Nike+ Move was demoed alongside the iPhone 5S at Apple’s September event, as it made use of the M7 co-processor for its movement information. It was released earlier this month, and it has had a place on my device ever since.
Is it yet another example of smartphones cannibalizing upon other gadgets, or is it simply an app based on a flawed idea?
Nike+ is an ecosystem, and this latest app is an extension of that. There are definite ties and advertisements throughout the app’s submenus to other Nike products. This alone conveys the point that Nike is trying to make here: the Nike+ Move app is intended to be a way to draw users into other Nike products.
The app itself is well-implemented. Data is displayed gracefully and in ways that are — mostly — easy to use. The data set itself seems very accurate; I don’t have a baseline to compare it to, but the trends make sense.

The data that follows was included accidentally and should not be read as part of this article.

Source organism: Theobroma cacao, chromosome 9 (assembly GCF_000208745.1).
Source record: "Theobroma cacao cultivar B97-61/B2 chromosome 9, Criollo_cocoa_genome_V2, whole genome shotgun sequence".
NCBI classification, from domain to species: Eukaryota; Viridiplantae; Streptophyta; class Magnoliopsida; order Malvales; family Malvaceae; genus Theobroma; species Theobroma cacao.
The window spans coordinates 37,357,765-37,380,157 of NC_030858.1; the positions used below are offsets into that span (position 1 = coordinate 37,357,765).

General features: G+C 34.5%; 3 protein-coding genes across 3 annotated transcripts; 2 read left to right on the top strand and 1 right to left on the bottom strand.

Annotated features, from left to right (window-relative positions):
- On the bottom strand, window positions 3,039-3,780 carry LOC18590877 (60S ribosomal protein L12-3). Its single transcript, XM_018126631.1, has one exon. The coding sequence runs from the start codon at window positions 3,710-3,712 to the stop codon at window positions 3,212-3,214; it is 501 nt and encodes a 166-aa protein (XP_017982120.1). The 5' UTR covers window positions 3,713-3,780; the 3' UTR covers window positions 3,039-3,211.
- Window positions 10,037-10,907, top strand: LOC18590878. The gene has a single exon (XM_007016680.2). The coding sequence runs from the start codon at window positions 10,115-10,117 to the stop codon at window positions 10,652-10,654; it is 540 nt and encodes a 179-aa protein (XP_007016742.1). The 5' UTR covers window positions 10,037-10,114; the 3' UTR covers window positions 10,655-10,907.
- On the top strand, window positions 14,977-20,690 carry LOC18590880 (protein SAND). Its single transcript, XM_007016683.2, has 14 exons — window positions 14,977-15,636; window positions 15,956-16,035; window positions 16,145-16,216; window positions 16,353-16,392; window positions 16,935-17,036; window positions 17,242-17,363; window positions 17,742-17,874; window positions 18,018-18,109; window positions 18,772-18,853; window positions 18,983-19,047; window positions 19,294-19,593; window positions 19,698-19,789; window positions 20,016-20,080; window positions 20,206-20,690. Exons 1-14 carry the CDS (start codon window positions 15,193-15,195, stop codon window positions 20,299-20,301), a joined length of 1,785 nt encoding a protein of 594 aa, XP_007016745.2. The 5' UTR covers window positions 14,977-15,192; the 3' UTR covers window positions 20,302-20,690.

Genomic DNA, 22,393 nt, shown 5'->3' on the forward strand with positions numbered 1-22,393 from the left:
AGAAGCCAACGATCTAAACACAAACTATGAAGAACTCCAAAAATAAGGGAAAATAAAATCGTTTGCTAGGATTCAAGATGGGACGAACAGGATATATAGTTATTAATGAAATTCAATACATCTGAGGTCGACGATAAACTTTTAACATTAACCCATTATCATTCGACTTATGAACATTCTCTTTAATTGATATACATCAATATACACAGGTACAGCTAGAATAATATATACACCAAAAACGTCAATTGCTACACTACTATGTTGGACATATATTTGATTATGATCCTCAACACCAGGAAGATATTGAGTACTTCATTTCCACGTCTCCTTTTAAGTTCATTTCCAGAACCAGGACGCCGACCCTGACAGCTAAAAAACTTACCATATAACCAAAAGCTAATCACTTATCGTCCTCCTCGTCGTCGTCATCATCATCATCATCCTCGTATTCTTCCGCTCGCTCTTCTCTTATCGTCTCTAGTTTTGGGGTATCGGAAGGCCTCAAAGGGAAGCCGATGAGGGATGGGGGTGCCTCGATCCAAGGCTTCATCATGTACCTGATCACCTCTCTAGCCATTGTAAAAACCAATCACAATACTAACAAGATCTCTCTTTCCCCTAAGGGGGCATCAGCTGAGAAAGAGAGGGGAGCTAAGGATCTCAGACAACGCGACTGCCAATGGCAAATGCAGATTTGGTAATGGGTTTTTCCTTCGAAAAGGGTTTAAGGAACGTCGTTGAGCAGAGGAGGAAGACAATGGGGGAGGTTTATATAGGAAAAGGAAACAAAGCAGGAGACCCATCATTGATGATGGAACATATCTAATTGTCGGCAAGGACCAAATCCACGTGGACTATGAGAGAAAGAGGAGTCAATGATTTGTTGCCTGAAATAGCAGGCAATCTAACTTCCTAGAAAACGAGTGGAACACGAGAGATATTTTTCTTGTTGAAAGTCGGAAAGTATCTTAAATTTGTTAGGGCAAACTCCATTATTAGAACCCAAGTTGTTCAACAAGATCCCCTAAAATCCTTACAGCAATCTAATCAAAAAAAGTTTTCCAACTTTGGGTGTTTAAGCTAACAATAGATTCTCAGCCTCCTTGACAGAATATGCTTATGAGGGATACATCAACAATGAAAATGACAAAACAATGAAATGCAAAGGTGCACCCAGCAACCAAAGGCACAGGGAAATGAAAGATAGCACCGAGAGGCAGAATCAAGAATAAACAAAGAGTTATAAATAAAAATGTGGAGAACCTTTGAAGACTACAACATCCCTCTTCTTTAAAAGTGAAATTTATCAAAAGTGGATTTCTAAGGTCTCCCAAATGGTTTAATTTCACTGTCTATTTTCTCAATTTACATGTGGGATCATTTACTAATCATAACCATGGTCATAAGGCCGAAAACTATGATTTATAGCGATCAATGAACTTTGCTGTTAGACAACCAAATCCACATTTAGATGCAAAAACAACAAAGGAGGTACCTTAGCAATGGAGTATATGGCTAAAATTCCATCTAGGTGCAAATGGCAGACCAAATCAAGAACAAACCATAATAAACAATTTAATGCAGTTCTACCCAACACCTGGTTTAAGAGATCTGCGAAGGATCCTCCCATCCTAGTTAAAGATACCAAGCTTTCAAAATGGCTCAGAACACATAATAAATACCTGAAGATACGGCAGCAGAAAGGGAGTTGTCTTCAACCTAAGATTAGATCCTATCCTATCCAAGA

Nike uses its proprietary “FuelPoints” to allow you to compare yourself to your friends. This is done via GameCenter, and works well. In theory, I’m sure that this is intended to pressure you to move more and thus be more active. It’s a great theory, and probably has some scientific credibility. For me, though, I can’t bring myself to care much about my Nike+ score. Part of that is because I don’t actually run with my $700 computer. Instead, I run with my $50 iPod. That $50 iPod doesn’t plug into the Nike+ ecosystem, and thus that run isn’t recorded.
“You should get a FuelBand!” screams the Nike PR rep. And that would, indeed, solve my dilemma here. But guess what — the human race has already invented units to measure how active we are. When walking or running, those are called miles or kilometers. Frankly, I’m happy with those, and I’ll stick with apps like Pedometer++ that give me an estimate of how far I’ve walked, instead of an arbitrary number of made up FuelPoints.